FIG. 2 illustrates an equivalent circuit diagram of the prior art data carrier of FIG. 1 in a second state of operation,

FIG. 3 illustrates an equivalent circuit diagram of a data carrier, according to a first embodiment of the invention, in a first state of operation,

FIG. 4 illustrates an equivalent circuit diagram of the data carrier, according to the first embodiment of the invention, in a second state of operation,

FIG. 5 illustrates, in higher detail, the modulation portion of the data carrier, according to the first embodiment of the invention, in the first state of operation,

FIG. 6 illustrates, in higher detail, the modulation portion of the data carrier, according to the first embodiment of the invention, in the second state of operation,

FIG. 7 illustrates an equivalent circuit diagram of the data carrier, according to a second embodiment of the invention, in a second state of operation, and

FIG. 8 illustrates an equivalent diagram of a monitoring device incorporating a reader and a data carrier according to a third embodiment of the invention.

DETAILED DESCRIPTION OF THE INVENTION

Reference is first made to FIG. 1, which illustrates an equivalent circuit diagram of a prior art data carrier. The data carrier is shown in a first state of operation wherein the data carrier is set primarily for receiving power wirelessly supplied from a reader. The circuit diagram comprises a receiver coil 101 and a resonance capacitor 102 that together form a resonant circuit that is tuned to a resonance frequency that corresponds to the transmission frequency of the wireless signal from the reader. The circuit diagram further comprises a rectifier 103, an energy storage capacitor 104, a resistor 105 representing the load of the monitoring and data processing means on the data carrier, a switch 106, and a modulation resistor 107.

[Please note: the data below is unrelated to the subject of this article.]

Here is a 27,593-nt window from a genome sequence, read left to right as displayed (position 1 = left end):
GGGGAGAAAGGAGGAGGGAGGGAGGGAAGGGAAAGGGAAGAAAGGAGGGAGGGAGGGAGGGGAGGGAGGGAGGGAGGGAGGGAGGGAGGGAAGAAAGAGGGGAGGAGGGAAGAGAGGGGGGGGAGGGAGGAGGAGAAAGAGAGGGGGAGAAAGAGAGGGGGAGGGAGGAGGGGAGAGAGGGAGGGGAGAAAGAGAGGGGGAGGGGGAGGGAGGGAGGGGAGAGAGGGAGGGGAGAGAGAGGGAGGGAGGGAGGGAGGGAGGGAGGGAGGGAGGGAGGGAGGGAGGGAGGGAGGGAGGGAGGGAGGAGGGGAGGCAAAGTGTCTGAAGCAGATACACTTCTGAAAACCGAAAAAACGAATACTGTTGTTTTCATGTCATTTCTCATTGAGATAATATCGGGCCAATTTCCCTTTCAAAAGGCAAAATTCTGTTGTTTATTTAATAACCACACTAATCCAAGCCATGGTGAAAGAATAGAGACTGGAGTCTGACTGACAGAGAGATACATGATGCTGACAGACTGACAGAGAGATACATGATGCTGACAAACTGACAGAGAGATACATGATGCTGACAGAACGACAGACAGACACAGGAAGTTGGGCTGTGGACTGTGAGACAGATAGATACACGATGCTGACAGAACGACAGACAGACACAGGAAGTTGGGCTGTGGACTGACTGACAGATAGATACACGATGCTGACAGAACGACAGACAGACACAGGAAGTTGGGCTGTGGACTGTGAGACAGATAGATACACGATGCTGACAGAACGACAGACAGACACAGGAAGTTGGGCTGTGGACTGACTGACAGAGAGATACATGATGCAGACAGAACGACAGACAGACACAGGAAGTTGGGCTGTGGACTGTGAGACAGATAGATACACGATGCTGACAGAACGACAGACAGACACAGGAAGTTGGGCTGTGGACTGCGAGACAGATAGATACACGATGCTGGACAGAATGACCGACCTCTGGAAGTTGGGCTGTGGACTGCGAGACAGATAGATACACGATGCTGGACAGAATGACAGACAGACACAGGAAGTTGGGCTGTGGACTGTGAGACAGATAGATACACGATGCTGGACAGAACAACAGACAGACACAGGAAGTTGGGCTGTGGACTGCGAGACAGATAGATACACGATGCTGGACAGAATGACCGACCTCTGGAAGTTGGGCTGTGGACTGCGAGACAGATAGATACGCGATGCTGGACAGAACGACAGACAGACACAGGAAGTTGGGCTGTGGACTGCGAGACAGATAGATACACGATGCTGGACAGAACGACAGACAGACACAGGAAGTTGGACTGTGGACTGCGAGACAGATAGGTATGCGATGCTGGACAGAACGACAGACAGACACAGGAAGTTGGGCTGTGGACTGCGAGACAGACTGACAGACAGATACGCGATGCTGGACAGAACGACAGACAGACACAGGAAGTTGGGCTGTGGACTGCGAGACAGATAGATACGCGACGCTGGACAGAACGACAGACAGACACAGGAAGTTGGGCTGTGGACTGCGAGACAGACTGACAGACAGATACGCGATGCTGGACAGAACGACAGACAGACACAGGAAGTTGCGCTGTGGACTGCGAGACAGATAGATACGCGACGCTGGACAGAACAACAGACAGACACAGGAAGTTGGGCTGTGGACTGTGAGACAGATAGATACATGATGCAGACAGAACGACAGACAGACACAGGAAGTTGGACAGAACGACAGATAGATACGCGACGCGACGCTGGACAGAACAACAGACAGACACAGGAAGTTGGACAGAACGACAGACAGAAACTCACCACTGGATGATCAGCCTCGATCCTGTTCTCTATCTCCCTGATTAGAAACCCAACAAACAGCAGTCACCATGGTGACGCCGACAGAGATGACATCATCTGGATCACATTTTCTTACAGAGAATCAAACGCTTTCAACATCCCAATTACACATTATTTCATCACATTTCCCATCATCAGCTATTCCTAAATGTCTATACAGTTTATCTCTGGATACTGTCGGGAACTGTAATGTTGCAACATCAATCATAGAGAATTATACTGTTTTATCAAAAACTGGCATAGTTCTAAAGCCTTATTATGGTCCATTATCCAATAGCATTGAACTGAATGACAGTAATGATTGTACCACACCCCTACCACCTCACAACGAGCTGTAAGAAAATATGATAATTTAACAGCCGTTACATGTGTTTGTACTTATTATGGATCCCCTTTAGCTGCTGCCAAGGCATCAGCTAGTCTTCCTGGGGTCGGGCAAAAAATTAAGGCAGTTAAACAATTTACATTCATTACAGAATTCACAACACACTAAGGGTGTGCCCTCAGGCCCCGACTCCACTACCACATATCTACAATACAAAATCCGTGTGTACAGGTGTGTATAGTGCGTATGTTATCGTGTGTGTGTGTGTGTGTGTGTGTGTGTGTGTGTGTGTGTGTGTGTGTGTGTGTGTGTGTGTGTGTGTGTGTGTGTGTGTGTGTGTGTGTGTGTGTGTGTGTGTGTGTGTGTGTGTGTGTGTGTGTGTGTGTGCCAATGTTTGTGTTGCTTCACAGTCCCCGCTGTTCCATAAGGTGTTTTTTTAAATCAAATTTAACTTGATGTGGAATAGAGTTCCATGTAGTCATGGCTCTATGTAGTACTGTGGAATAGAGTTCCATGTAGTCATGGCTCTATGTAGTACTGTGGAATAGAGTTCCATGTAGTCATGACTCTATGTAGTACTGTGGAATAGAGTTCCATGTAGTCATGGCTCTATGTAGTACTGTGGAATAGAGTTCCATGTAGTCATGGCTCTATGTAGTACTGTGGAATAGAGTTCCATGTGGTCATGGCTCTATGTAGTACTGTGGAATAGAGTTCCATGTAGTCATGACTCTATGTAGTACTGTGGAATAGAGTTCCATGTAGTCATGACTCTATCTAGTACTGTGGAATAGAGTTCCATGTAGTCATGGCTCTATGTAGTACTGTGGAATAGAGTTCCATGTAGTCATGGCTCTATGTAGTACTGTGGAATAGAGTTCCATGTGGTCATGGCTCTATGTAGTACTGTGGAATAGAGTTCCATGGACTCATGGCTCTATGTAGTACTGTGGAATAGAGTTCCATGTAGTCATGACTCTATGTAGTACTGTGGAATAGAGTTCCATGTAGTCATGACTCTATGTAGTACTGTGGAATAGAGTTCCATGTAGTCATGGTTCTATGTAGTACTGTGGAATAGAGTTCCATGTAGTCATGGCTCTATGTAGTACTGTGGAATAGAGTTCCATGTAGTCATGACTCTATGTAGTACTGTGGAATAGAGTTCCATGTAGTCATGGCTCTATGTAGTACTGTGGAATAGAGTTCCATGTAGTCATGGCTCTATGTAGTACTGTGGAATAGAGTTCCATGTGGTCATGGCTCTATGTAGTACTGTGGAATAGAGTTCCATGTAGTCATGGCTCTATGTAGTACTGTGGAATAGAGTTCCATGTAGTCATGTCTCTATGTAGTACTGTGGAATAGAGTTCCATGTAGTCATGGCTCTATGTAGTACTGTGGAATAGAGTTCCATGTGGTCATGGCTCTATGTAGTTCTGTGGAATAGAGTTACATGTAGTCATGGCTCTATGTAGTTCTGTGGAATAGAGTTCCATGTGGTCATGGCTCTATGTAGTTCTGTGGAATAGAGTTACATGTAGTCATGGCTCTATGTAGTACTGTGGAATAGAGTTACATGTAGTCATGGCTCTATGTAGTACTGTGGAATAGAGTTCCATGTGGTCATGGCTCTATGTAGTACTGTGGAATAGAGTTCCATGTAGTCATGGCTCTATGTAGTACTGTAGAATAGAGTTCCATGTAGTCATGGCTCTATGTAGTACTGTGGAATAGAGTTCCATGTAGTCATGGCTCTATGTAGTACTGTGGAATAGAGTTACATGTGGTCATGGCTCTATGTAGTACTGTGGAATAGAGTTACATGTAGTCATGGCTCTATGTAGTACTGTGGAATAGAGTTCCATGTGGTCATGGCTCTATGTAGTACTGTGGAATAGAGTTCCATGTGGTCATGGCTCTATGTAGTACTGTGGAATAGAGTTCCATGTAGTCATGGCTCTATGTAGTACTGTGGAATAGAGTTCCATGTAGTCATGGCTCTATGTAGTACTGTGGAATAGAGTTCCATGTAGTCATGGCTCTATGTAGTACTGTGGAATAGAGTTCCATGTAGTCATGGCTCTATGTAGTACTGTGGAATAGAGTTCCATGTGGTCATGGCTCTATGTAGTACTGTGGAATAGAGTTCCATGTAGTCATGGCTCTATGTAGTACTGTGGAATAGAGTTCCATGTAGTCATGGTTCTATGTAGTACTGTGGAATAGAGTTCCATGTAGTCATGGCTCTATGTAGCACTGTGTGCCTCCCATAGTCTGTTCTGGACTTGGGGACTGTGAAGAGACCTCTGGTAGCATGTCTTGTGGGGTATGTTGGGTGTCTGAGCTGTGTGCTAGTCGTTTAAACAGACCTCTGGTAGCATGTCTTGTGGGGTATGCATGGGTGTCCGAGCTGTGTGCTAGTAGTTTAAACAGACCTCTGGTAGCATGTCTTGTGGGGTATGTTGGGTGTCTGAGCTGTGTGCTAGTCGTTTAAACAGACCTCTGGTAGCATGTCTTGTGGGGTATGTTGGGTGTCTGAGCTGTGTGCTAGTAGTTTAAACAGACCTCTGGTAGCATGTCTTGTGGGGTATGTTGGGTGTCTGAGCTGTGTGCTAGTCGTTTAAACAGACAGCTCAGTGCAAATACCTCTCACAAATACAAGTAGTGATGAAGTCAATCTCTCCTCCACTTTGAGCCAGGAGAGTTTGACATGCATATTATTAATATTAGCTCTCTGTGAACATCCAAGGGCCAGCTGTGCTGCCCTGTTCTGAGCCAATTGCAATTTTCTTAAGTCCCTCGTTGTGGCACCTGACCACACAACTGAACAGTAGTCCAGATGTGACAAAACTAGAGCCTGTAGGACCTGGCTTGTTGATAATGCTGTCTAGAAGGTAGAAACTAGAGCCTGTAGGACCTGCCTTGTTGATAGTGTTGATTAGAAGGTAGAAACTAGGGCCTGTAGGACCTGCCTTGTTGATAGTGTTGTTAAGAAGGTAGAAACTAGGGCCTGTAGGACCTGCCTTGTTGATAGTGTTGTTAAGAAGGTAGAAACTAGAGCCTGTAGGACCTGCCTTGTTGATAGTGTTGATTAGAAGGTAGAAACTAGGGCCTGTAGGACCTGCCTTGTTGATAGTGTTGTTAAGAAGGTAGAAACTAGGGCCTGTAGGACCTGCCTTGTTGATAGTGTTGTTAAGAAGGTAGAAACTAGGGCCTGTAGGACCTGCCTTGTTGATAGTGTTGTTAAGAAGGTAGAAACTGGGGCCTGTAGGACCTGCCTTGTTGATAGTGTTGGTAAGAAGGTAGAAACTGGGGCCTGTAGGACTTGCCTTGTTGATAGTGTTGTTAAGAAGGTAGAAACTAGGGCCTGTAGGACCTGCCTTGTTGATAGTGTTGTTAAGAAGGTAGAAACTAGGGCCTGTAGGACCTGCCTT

A small part of the wireless signal from the reader couples to the receiver coil 101, and induces a voltage across the receiver coil. The voltage is rectified in rectifier 103, and as a result energy is stored in the energy storage capacitor 104.

Reference is now made to FIG. 2, which illustrates an equivalent circuit diagram of the prior art data carrier of FIG. 1 in a second state of operation. In the first state of operation the switch 106 is open and in the second state the switch 106 is closed. When the switch 106 is closed the modulation resistor 107 is coupled in parallel with the load resistor 105.

A switching on and off of the modulation resistor 107 brings about a change in impedance of the transmitter coil in the reader (to be described below) when the reader and data carrier are inductively coupled. This has the effect of an amplitude modulation of a voltage in the reader. Therefore data can be transmitted from data carrier to reader if the timing of the switching of the modulation resistor 107 is controlled by the data to be transmitted from the data carrier and to the reader. This type of load modulation is disadvantageous in that the voltage across the load resistor 105 may vary during the load modulation and in that power is dissipated as heat in the modulation resistor 107.